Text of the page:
Coaches, riders, officials, parents, owners, supporters:
Join the Eventing Coaches Program on Dec. 9 at 9:30 a.m. at the USEA Annual Meeting & Convention for a 90-minute, deep dive into the training and coaching of riders and horses for the sport of eventing. The interactive program will focus on developing an “eye” for discerning the current skill set of a horse/rider combination, identifying what issues need addressing, what underlying problems may be contributing to the issues, and prioritizing next steps.
The exercise will mirror, in a virtual way, the new format of the USEA Educational Symposium, as presented over the past two years. Attendees at the open forum meeting will be broken into round table working groups and asked to evaluate riders and horses in several video clips. After each video, the groups will discuss and identify:
Participation can range from auditing to actively engaging in the discussion—everyone is welcome. As each session of video evaluation and discussion concludes, the event moderators will call on groups to share their ideas, looking for both common themes and innovative ideas.
There is an old expression which says, “the eye of the master maketh the horse,” which refers to the horse keeper’s ability to maintain the health, weight, and condition of the horse. The theme of the 2024 Eventing Coaches Program could be similarly described as, “the eye of the coach maketh the rider”. Through this event at the annual meeting, through the Educational Symposium, and throughout the 2024 workshops, we will be focused on honing the evaluation skills of our coaches at all levels, and on identifying the correct, incremental steps of progression needed for each individual horse/rider combination. Since no two combinations are exactly alike, it is imperative that coaches at every level can accurately evaluate what is in front of them and meet that horse/rider combination where they are now.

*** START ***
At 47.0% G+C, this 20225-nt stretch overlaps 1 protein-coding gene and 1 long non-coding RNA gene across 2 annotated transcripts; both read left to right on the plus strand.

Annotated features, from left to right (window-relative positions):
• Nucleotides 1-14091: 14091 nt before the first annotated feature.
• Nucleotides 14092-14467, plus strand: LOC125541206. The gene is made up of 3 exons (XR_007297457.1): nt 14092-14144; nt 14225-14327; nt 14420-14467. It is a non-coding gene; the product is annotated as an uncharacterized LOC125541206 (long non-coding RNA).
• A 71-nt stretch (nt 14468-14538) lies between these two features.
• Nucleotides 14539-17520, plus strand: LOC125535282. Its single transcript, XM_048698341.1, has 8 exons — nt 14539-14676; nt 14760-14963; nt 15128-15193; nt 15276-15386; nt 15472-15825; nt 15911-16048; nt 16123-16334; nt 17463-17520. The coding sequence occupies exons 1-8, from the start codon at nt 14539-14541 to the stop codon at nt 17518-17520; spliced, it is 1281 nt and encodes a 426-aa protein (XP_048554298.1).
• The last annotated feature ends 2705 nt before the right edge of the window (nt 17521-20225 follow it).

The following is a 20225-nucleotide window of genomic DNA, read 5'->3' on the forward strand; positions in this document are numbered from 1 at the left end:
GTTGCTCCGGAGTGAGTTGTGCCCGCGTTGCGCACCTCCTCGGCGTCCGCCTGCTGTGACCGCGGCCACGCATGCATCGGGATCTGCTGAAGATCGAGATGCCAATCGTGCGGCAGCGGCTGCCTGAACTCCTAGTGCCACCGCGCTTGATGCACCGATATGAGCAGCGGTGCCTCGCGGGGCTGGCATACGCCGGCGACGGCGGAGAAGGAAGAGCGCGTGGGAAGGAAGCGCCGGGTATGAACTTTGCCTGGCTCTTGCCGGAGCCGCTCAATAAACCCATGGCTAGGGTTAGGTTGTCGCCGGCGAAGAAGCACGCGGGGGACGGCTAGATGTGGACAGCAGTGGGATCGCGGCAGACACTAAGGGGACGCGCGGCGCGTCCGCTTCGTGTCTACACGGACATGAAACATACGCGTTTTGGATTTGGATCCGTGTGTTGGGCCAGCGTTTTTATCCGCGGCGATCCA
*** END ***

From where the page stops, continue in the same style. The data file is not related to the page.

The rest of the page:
When we first introduced the working group format for the Educational Symposium in 2022, we were hopeful it would ignite a spark among eventing coaches to continue to improve their teaching skills and augment their knowledge by offering a safe place to discuss and debate training techniques and increments of progression among peers and participants with a vast variety of knowledge, expertise, and specialization. In fact, harnessing the hive mind of our collective experiences has been an incredibly enriching experience, by all accounts, for all levels of coaches, riders, officials, parents, and supporters.
After two years of using this format at the Educational Symposium, it is evident that the upper-level coaches, riders, and officials often benefit from the wisdom and experience of our “in the trenches” lower-level coaches in discerning the pathway forward for beginning riders and riders new to our sport.